Continuous Disclosure is a market news column, including analysis and opinion. Edited by Duncan Bridgeman, Tamsyn Parker and Jamie Gray.
In today's edition:
• Westpac out of favour
• Tegel's big loss
• Vodafone and MediaWorks' common thread
• Super Fund stays mum on Vodafone interest
Westpac's New Zealand business remains a strong performer for the group but across the ditch analysts have taken a dim view on the parent company's prospects, prompting a broker in New Zealand to recommend investors look elsewhere.
ASX-listed Westpac Banking Corporation posted a 22 per cent fall in its cash half year profit to A$3.29b after it took a A$896 million provision for customer remediation earlier this month.
That has prompted Deutsche Bank and UBS to issue research with a sell rating on the stock while New Zealand broker Craigs Investment Partners has told investors to reduce their exposure to banking stocks or, if they are going to invest in banks, to favour Commonwealth Bank and ANZ.
Deutsche Bank analyst Matthew Wilson says Westpac enjoyed the mortgage boom more than most with interest only loans peaking at 50 per cent of its book in the first half of 2017 now falling to 31 per cent.
At the same time Westpac's loan growth has slowed from 8 per cent to 1 per cent and its margin has dropped.
Mortgage growth is slowing and the credit quality of loans is unlikely to get any better from here, according to outlook comments from the bank.
But Wilson thinks it will be worse than that with the mortgage market shrinking 1 per cent and bad debts approaching "risk tendency" in 2020 as the mortgage cycle unravels.
"Westpac is working very hard to balance the mortgage teeter totter: maintain core profit growth and keep bad debts low."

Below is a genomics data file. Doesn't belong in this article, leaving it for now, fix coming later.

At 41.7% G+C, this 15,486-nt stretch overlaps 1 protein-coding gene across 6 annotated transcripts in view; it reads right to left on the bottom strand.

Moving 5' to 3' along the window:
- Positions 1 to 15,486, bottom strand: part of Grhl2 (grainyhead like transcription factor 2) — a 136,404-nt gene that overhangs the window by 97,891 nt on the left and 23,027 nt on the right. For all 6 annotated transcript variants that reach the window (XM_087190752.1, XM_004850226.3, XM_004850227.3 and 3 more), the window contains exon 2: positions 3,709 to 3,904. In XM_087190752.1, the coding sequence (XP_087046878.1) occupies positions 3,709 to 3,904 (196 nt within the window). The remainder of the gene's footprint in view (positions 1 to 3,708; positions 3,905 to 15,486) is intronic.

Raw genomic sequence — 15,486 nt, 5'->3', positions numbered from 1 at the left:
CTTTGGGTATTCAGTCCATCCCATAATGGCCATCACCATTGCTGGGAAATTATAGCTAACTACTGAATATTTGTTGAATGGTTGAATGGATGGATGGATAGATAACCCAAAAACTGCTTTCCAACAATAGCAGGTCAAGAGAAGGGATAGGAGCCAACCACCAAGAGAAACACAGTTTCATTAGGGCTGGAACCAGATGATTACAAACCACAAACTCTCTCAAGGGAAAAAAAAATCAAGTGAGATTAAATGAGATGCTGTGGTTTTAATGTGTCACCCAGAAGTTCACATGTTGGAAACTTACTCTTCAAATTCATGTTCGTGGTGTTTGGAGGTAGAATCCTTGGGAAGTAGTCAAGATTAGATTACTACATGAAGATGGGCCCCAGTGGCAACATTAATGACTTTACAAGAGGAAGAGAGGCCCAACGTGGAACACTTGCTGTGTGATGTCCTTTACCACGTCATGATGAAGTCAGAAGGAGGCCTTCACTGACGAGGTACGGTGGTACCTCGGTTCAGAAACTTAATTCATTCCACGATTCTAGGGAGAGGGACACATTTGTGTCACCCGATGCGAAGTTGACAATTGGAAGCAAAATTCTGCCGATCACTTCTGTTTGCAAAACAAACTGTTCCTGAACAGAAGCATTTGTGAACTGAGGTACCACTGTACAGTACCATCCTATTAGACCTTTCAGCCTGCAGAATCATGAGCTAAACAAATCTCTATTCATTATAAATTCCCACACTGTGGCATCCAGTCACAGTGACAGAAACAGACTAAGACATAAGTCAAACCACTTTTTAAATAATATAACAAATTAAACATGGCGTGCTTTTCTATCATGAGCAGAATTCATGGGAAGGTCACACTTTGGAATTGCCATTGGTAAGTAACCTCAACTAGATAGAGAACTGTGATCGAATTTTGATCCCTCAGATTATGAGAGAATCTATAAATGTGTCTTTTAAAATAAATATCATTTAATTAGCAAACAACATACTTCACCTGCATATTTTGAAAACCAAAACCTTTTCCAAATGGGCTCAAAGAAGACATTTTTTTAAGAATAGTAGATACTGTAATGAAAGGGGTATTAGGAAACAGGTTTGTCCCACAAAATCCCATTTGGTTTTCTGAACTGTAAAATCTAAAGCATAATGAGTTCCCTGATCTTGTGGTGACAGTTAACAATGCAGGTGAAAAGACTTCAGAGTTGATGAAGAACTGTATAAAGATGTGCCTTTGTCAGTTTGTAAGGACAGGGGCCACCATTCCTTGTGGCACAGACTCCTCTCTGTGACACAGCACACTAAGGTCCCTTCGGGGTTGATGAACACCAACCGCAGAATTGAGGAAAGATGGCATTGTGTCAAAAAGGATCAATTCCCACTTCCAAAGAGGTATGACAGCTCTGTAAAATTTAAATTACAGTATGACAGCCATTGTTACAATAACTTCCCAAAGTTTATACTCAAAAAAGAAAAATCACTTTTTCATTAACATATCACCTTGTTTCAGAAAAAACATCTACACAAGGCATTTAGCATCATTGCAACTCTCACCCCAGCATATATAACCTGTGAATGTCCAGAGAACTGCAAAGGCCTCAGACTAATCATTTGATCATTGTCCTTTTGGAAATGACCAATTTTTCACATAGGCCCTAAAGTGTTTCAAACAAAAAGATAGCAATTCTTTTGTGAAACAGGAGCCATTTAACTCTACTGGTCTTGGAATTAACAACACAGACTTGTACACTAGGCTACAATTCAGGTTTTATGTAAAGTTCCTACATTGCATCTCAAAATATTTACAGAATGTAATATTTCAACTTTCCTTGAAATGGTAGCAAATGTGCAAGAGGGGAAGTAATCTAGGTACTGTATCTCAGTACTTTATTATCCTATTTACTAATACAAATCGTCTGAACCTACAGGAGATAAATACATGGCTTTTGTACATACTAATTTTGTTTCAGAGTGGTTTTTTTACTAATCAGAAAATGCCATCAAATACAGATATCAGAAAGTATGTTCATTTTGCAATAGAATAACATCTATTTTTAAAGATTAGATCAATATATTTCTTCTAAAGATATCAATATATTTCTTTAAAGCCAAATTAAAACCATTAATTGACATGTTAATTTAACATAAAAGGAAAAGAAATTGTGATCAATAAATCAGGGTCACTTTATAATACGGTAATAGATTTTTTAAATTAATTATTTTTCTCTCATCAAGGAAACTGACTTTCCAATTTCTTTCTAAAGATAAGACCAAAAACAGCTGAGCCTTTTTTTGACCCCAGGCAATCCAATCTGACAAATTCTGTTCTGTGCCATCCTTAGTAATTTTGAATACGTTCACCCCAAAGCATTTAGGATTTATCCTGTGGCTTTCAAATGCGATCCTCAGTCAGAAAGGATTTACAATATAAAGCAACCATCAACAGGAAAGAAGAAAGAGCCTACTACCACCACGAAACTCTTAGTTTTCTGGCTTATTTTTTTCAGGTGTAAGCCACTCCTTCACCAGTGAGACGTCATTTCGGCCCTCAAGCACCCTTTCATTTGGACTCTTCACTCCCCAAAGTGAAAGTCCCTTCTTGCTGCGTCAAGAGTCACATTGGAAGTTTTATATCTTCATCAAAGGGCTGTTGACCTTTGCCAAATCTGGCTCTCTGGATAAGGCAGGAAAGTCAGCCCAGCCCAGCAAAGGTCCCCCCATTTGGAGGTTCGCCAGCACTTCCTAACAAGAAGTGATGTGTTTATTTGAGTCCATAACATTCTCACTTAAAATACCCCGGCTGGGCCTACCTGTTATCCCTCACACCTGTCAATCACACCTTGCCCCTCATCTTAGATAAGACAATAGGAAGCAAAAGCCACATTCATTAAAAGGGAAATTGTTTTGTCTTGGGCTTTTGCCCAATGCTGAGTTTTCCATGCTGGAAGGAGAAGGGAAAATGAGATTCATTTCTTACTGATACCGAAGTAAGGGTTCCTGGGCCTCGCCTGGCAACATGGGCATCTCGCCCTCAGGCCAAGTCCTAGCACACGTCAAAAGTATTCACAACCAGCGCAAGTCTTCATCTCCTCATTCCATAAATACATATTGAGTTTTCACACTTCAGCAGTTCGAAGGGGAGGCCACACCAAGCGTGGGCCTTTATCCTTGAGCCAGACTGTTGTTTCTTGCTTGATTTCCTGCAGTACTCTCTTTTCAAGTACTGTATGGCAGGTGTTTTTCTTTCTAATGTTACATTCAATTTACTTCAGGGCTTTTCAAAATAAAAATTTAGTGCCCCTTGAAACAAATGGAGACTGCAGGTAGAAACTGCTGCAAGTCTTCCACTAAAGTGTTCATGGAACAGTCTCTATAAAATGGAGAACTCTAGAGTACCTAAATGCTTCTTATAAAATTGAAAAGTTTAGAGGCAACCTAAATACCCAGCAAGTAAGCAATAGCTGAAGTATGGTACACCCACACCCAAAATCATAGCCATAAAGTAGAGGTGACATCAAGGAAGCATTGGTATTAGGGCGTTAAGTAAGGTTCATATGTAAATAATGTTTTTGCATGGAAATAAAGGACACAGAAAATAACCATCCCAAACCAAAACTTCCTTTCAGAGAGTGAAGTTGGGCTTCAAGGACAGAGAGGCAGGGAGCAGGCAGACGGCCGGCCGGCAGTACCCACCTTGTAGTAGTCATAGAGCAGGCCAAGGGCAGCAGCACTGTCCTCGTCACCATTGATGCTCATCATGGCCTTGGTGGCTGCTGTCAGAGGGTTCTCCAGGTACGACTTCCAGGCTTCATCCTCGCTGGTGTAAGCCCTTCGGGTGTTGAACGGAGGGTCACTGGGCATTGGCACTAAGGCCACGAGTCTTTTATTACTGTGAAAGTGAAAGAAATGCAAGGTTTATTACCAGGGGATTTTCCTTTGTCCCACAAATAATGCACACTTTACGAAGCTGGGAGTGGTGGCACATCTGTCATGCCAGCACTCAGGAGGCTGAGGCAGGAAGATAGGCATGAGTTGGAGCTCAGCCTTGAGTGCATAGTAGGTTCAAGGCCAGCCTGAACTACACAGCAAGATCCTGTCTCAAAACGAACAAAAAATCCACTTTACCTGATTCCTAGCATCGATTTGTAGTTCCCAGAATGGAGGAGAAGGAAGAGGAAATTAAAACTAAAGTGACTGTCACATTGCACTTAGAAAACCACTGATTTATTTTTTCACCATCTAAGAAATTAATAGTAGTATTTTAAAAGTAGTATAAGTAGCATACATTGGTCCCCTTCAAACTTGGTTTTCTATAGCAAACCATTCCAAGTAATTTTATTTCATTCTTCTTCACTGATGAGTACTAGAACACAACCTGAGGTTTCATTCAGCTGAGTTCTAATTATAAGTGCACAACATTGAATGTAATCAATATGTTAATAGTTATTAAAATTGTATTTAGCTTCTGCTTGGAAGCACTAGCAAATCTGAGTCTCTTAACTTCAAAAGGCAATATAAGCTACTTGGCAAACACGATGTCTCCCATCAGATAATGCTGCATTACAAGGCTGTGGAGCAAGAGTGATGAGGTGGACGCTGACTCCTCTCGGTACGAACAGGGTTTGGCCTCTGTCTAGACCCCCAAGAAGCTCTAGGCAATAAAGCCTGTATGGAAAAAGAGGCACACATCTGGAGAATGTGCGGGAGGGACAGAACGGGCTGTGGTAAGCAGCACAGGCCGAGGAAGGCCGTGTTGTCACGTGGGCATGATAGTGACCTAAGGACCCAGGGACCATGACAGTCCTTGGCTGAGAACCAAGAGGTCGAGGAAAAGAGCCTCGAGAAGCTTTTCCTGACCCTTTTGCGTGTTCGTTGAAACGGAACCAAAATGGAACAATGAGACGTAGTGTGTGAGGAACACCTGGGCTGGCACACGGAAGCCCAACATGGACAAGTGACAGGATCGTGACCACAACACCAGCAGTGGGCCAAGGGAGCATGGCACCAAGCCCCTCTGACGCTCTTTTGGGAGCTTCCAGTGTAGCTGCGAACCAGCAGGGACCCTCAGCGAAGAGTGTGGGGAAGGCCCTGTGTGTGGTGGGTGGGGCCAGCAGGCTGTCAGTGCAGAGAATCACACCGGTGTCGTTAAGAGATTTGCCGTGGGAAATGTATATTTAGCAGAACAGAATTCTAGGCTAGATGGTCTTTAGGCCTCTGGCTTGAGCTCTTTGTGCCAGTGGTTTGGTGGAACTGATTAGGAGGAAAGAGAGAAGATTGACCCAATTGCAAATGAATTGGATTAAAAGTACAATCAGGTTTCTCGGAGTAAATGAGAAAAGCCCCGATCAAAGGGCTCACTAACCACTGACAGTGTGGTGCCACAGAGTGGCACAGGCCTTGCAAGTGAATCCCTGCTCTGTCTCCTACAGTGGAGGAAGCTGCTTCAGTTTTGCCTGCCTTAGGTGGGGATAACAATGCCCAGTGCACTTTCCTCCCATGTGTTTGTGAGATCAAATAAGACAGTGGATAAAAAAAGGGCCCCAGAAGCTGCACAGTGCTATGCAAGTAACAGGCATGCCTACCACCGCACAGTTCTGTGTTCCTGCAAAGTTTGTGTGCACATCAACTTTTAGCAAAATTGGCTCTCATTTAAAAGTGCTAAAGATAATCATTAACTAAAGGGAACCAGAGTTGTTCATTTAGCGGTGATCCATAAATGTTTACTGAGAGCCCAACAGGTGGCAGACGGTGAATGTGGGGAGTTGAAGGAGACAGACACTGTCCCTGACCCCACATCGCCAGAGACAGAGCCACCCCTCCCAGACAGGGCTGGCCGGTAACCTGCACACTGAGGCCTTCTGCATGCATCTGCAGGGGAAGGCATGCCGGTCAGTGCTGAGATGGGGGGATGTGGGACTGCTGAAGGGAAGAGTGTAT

Wilson said revenue growth looked to have "dried up" for Westpac and all divisions showed negative or anaemic growth.
"Keeping bad debts low is insurmountable in our view, and simply a function of extending too much credit into the mortgage sector. The adjustment has just begun."
Wilson is picking a A15 cents per share dividend cut.
UBS analyst Jonathan Mott is also pricing in a dividend cut of A10 cents per share from A94c to A84c in its 2020 first half result although Mott said there was an even chance of a cut in its second half 2019 result.
"We expect credit impairments to begin normalising. Further we believe potential issues arising from mortgage mis-selling and irresponsible lending are material and continue to rise as house prices fall."
Westpac isn't alone in feeling unloved by brokers. Craigs' sent out its investment view of the sector this week with a less than rosy outlook for the banks.
"The outlook for the major Australian banks has become increasingly challenged in our view, and despite recent weakness in share prices in the sector, we remain cautious.
"We expect credit growth to slow from here and margins to continue to come under pressure, while the property market remains a big risk."
"We suggest reducing exposures but prefer Commonwealth Bank and ANZ in the sector."
Auditor cries foul over Tegel accounts
Life under new ownership hasn't got any better for former NZX-listed Tegel.
In fact, the poultry group has slumped to a $43.4 million loss for the 35 weeks ended December 31, after changing its balance date and booking a $31m impairment charge.
The loss contrasts with a $26.1m profit in the 52 weeks to April 29, 2018 and comes six months after Tegel was officially taken over by Philippines poultry firm Bounty Fresh Foods following its successful $437.8m buyout bid.
In a recent filing with the Companies Office, Tegel presented financial statements that showed revenue of $429m for the 35 week period. Cost of sales came in at $356.9m for a gross profit of $72.1m.
Expenses came to $44.95m including the goodwill impairment charge, which resulted from a decrease in the performance of the group. This reduced the amount of goodwill on the balance sheet from $264m to $233m.
Auditor PwC qualified its opinion of the accounts based on its assessment that the impairment should have been recognised in the year ended 29 April 2018.
Tegel said it is working on reducing external debt with total borrowings stated as $149.7m at balance date.
On April 25 the group entered into new loan agreements with Bounty for US$33.5m which resulted in cash of $50m being received. The company said it intended to use all this cash to reduce its external bank borrowings.